"I'm the most qualified for this!"
Crow's voice reverberated off of the immense window, making the Vanguard Commander's office feel even more cavernous than it was. At night, the edges of Zavala's office were usually dark, but the miasma of Vex energy that swirled in the City below made it more so. Crow sighed and paced in the gloom like a caged animal.
Zavala faced the window and stood, unmoving; a statue carved of larimar, depicting a test of infinite patience. He glanced over at Ikora, her hands gently clasped as she watched Crow with disquieted contemplation.
"We know," she said, after what felt like an eternity, "but your expertise and relationship with the Eliksni aren't the only deciding factors here."
"Exactly how long am I going to be continually tried in a court of public opinion?" Crow asked pointedly. "And when in this trial will I be given a clear understanding of what I'm on trial for?"
Zavala regarded the Awoken's reflection in the window; it reminded him of the near-fatal walk through the gardens not all that long ago. His shoulders sagged.
"Crow," Zavala said as he turned to face him. "This is a delicate situation. The Consensus has come down hard on us for welcoming the Eliksni into the City, and I can't have them using you as another bludgeon."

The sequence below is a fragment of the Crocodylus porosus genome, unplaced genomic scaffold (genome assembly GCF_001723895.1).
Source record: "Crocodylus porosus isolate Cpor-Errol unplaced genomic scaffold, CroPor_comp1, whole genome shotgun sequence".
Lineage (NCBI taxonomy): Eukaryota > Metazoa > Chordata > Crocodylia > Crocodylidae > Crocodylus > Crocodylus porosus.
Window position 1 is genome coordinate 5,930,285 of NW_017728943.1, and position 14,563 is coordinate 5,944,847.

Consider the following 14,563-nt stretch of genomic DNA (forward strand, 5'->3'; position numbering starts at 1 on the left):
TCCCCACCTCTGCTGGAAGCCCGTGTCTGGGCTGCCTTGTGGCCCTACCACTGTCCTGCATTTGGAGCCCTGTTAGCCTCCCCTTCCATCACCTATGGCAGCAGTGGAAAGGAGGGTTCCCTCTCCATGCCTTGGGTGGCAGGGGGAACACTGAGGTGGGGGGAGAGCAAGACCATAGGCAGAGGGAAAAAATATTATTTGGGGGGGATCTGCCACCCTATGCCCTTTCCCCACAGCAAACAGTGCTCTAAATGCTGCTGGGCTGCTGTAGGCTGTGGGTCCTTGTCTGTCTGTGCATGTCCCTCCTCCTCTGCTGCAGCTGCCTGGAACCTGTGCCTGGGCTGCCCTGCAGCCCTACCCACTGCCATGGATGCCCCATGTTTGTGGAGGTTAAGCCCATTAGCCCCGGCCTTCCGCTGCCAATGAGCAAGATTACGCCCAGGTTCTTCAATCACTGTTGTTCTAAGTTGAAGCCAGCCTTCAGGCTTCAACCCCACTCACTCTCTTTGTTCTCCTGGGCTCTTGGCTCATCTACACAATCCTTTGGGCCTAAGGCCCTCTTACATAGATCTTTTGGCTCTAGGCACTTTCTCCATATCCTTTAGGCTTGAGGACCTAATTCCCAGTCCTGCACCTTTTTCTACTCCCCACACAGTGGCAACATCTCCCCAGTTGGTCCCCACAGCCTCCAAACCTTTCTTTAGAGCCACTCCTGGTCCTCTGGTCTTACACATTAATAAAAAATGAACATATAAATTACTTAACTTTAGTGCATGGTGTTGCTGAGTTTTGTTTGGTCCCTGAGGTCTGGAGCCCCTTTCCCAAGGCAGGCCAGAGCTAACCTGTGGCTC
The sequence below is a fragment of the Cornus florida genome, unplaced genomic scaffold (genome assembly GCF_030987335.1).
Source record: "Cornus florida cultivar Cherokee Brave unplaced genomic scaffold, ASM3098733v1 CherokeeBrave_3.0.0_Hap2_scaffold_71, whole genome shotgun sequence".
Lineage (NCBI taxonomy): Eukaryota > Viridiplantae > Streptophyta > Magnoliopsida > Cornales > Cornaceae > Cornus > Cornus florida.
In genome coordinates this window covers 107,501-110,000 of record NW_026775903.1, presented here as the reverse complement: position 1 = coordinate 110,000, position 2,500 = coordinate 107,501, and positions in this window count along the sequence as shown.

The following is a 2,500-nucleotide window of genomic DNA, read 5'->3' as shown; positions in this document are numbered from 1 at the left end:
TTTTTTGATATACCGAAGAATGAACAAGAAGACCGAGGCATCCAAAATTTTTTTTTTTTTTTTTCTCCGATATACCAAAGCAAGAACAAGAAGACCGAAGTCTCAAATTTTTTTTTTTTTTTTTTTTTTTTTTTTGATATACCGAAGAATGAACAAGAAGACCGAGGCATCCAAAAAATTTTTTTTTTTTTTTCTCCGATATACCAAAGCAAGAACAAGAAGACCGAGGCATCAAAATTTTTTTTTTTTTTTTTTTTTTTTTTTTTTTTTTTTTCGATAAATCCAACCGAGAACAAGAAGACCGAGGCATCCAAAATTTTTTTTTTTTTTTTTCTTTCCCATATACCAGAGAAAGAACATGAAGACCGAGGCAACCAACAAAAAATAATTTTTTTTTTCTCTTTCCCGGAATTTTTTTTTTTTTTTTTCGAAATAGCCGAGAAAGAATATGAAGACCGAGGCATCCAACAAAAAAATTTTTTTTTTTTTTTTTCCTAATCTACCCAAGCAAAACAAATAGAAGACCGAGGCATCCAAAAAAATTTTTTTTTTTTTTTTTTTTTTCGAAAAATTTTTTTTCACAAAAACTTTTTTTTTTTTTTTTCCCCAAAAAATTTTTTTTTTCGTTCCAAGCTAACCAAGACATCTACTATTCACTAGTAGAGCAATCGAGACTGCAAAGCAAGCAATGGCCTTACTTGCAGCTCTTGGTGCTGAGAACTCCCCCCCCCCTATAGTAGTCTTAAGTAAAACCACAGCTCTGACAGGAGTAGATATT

"So that's all this is: a political maneuver," Crow pushed. "To protect yourselves. No hard feelings? Nothing behind the looks you give me when you don't think I'm watching?" Zavala stiffened, and Crow sensed the conversational temperature in the room change.
"This matter aside, if your past identity became public before we have a plan in place, it could cause considerable harm to you and to the people you care about," Ikora said evenly. "People who have come to care about you," she added.
For a long time, no one spoke—and when Crow did, his voice was small. "Then what? I keep hiding from the shadow of the man I was before? Forever?"
"Not forever," Ikora said firmly, "but for now."
Crow shifted his focus to Ikora and saw the hurt in her eyes. He'd seen it in Amanda's, too, whenever she spoke of the dead.
Without another word, he nodded and left.
Ikora closed her eyes, and the breath she'd been holding slowly left her. "He's going to Osiris," she warned.
"And if Osiris is half the leader he's shown himself to be, he'll tell him the same thing," Zavala said with great fatigue, finally sinking into his chair. In the momentary silence that settled between them, Ikora felt an unspoken reciprocation of their generations-old friendship.
"I don't know how long we can protect him," she confessed.
"Neither do I."